e street film society

“The Mend” Movie Review by Daniel Barnes

Josh Lucas in The Mend

The Mend (2015; John Magary)


By Daniel Barnes

“Tense and Liberated”

From where in the wide world of fucks did this crazy thing come?

First-time writer-director John Magary makes an exhilarating debut with The Mend.  This NYC-based comedy of ill manners exudes weird, nervous energy from the opening seconds and never relents.  I couldn’t shake this film.  It persisted in my mind like a stubborn houseguest.

The film recalls the Coen brothers in its singularity of voice and tone, offering not a new cinematic language but rather a new dialect, simultaneously tense and liberated, gleaming the edge between fussy and shambling.  By the end, you feel as though the film has chewed its nails down to the nub.

The central construct sounds like a Sundance nightmare.  Two estranged brothers, one a “freelance web designer” fuckup (Josh Lucas), the other a seemingly contented office worker on the brink of an unwanted engagement (Stephen Plunkett), stuck together in a Brooklyn apartment to hash out their daddy issues.  However, The Mend emerges as one of the freshest and most exhilarating films of the year.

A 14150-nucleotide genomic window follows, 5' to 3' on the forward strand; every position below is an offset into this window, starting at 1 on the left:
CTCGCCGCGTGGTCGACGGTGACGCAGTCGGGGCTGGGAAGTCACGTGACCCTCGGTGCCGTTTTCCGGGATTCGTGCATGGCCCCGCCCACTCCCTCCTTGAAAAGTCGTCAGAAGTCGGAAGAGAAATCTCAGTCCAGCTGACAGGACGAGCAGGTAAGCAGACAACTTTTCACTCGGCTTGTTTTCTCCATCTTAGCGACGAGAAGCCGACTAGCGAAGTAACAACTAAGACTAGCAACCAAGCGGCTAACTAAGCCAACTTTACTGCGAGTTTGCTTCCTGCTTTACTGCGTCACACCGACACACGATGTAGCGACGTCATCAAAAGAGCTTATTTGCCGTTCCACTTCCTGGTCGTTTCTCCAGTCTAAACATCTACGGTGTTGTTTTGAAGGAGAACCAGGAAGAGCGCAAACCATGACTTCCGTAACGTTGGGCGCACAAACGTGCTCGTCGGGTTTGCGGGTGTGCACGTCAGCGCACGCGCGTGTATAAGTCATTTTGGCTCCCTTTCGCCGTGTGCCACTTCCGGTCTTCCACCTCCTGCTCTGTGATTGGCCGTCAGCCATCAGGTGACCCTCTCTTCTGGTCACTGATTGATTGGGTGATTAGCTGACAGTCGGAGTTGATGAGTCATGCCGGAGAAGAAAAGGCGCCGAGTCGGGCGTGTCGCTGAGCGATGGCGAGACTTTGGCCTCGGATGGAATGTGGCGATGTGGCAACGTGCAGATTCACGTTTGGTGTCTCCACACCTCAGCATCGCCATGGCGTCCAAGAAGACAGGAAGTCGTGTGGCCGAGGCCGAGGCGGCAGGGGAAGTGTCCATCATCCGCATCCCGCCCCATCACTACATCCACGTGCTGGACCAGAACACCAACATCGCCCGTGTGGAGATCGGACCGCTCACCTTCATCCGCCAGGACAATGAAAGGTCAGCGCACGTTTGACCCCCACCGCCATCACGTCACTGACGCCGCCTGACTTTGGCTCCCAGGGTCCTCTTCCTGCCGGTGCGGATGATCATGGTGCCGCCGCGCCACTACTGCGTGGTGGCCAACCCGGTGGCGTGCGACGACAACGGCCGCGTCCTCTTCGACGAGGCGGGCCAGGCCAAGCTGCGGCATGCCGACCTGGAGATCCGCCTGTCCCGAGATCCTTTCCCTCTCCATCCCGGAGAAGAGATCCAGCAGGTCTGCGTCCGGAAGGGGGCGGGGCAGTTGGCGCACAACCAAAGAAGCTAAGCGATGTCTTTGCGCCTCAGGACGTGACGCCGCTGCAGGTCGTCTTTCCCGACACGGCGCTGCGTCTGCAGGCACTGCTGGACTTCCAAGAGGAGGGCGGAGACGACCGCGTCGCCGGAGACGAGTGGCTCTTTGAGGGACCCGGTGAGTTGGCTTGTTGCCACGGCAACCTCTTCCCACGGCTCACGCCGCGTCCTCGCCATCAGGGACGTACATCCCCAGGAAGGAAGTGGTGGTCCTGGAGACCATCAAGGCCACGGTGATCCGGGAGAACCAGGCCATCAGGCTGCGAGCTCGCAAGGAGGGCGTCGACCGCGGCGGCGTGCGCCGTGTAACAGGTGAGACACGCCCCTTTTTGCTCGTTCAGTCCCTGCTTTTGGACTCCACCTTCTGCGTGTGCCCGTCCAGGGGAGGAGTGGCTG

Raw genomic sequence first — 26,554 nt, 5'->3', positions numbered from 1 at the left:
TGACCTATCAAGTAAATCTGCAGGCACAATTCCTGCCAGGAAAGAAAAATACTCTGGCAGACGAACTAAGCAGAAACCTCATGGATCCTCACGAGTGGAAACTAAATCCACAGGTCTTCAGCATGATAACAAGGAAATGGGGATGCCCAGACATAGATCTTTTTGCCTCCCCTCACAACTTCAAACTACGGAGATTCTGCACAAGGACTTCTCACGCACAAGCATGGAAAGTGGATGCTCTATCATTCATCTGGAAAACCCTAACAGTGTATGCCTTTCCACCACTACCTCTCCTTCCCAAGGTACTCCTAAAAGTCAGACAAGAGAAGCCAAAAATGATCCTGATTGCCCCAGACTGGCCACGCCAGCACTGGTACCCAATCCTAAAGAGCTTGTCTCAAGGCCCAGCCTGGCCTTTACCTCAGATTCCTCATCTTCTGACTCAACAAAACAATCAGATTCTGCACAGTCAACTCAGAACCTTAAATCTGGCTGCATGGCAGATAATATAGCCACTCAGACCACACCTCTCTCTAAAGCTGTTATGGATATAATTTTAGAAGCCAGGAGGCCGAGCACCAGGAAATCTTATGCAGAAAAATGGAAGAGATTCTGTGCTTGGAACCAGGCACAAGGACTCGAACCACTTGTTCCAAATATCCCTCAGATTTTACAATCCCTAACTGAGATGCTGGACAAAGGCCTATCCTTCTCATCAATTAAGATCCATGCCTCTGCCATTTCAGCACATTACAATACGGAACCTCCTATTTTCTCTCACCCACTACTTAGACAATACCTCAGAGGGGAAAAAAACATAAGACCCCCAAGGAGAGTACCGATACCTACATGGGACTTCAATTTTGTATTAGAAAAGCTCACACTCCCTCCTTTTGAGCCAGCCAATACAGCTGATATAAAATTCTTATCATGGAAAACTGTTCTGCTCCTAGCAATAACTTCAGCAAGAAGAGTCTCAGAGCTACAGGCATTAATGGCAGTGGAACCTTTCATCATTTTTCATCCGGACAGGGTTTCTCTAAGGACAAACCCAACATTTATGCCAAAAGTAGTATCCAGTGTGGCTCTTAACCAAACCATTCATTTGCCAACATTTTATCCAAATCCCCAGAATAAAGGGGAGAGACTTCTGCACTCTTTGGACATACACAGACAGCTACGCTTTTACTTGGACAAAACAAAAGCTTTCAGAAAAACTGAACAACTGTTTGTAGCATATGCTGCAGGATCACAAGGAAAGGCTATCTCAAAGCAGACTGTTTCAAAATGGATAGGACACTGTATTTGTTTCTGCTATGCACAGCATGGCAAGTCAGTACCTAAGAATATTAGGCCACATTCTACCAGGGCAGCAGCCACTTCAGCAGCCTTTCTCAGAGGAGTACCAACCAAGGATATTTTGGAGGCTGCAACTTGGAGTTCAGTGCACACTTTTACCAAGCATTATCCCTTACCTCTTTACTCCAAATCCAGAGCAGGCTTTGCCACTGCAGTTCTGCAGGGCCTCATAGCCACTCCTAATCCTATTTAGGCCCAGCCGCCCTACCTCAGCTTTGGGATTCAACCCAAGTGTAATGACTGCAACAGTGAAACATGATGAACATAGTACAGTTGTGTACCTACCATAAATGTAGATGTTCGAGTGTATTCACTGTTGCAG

“Strange and Unexpected”

Music thrusts in and out, the camera fidgets like a nervous party guest, stray shots and shreds of dialogue echo back in strange and unexpected rhymes.  The film lurches and staggers like a drunk who can’t figure out how to get out of his apartment.

Lucas works for what the film needs, coming across as believably grimy and thoughtless and grossly charming.  However, Plunkett is the real breakout star here.  A little-known actor with a smattering of TV credits, Plunkett runs the gamut from pathos to deadpan comedy to bathroom door-stabbing ferocity, whether clutching his cellphone like a lifeline or drunkenly screwing with a production assistant.

Ultimately, Plunkett’s ability to play a variety of contradictory emotional states becomes essential for a film that wonders if love means letting go, or if it means holding on for dear life.

Read more of Daniel’s reviews at Dare Daniel and Rotten Tomatoes, and listen to Daniel on the Dare Daniel podcast.